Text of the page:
Medicaid enrollment is expected to surge by nearly 12 percent next year in states expanding the program under the health law, but even states that will not expand eligibility project a 5 percent jump in the number of people enrolled in the state-federal health insurance program for the poor, according to a new report issued Monday.
Total federal and state spending on Medicaid in 2014 is expected to increase 13 percent in states that expand eligibility, and nearly 7 percent in those not expanding, said the survey of state Medicaid officials by the Kaiser Family Foundation’s Commission on Medicaid and the Uninsured. (KHN is an editorially independent program of the foundation.)
State spending growth was slightly lower for the 25 states that are moving forward with the Medicaid expansion (4.4 percent) compared to the remaining states (6.1 percent). The lower growth rates for the states that are expanding may be in part because many project they will save money as new federal dollars replace state spending on the poor, the report said.
Twenty five states (inlcuding the District of Columbia) are expanding Medicaid to cover everyone under 138 percent of the federal poverty level, or $15,856 for an individual in 2013. The expansion was made optional by the Supreme Court last year. Although the federal government is paying full cost of the expansion through 2016 and no less than 90 percent thereafter, many Republican-controlled states said they could not afford the expansion.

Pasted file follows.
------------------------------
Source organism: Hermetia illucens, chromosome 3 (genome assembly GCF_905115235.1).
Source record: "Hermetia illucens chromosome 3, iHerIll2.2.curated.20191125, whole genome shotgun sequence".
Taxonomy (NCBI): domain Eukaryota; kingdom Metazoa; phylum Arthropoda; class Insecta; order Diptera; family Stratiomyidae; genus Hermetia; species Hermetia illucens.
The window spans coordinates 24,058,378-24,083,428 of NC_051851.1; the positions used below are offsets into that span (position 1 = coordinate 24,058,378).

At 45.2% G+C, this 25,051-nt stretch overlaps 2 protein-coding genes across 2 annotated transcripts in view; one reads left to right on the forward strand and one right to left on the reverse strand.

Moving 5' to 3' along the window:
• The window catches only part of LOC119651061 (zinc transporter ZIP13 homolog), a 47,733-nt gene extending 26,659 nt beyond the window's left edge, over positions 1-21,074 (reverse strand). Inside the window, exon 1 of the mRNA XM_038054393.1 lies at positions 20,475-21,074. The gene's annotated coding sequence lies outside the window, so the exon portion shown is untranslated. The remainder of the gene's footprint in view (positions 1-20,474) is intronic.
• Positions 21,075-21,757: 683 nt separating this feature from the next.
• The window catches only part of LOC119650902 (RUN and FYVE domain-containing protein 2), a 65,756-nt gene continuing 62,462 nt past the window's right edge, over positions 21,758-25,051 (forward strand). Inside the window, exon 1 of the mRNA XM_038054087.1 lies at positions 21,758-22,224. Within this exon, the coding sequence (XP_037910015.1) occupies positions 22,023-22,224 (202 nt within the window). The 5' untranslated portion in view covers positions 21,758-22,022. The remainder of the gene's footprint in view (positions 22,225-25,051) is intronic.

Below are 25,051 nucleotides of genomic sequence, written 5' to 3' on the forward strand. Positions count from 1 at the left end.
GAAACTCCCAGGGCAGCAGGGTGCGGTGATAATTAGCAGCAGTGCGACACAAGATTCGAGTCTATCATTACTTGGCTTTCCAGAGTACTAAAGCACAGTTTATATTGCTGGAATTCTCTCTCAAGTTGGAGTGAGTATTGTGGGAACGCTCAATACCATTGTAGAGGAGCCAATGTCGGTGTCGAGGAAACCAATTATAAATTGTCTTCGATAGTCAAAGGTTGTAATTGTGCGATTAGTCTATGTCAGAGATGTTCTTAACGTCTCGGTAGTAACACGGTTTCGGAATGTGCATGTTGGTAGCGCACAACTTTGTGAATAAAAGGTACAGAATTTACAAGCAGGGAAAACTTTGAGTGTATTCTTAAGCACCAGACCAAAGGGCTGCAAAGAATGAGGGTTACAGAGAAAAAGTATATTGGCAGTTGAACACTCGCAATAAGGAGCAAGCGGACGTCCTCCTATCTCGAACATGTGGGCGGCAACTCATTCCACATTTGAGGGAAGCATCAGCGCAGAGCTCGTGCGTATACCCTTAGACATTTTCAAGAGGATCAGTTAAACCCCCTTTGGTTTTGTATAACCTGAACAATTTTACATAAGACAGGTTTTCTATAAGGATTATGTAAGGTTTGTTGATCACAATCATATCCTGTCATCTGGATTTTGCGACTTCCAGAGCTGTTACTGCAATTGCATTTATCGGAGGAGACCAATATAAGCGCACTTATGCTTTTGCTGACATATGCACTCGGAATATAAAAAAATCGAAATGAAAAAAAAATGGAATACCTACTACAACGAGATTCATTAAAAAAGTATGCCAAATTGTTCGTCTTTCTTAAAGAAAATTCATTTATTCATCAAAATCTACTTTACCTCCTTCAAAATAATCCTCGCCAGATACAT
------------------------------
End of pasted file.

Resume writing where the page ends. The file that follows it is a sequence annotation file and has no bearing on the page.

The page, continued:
States who opted against the expansion will still see enrollment and spending increase under existing eligibility guidelines because of intensive outreach efforts related to the health law and because the makes it easier to sign up for coverage through the new online health insurance exchanges, the report said.
Medicaid enrollment growth slowed in 2013 to 2.5 percent on average across the states — the lowest increase in six years since the since the start of the economic downturn. Overall, enrollment growth across the country should average 8.8 percent next year, the report said.
Increases in state spending reflect costs related to increased participation among individuals currently eligible for Medicaid reimbursed at a state’s regular Medicaid match rate. This will occur in all states, even those not moving forward with the expansion.
Only three states (Louisiana, Maine, and Wisconsin) projected that Medicaid enrollment would decrease in FY 2014.